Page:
Always my grandparents arrived
disguised as harmless elders.
They'd say grace, bless the three
of us and our small residence
above my father's office.
Residence. I don't choose the word
for the poem's sake, but because
it was their word. I want you to hear
what I heard
through all those years
before my mother's death,
all those Sunday briskets
and pot roasts, all those potatoes
she and I peeled on Saturdays
and the pies whose crusts
we dispatched till it became ritual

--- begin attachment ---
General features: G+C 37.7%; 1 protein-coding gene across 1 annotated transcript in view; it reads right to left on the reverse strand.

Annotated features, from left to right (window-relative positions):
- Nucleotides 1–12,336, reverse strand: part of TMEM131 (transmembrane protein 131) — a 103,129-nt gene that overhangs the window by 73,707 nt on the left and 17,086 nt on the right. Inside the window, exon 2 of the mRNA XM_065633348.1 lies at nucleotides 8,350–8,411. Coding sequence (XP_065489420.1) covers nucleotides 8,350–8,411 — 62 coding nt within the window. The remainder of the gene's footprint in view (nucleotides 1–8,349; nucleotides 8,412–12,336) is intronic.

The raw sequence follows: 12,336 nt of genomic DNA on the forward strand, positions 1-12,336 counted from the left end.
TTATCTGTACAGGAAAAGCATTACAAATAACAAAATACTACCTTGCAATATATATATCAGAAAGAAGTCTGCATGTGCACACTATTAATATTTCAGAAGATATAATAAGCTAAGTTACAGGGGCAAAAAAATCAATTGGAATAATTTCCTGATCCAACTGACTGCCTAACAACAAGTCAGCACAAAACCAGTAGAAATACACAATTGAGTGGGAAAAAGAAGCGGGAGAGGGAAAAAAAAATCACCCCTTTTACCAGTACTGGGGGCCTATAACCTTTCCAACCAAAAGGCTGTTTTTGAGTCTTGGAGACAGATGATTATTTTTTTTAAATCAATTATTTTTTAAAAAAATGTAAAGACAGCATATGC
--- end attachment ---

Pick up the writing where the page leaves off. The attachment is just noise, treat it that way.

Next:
the way, I thought, the making of the host
must be ritual for those who toil
in some secret bakery blessed
by a bishop. I haven't forgotten
I wrote disguised. And I know
you might wonder if I should have
changed that word
before I called this poem finished.
they had harmed someone.
Not me who believed
in the prayers they uttered,
but my mother
who inhabits me each time
I roll out the dough as she did,
shape it, fit it to the pan,
fill it with mincemeat or apples,
pinch the edges together
with my thumb and forefinger,
and with the tines of my fork
prick it and prick it and prick it.
--Andrea Hollander Budy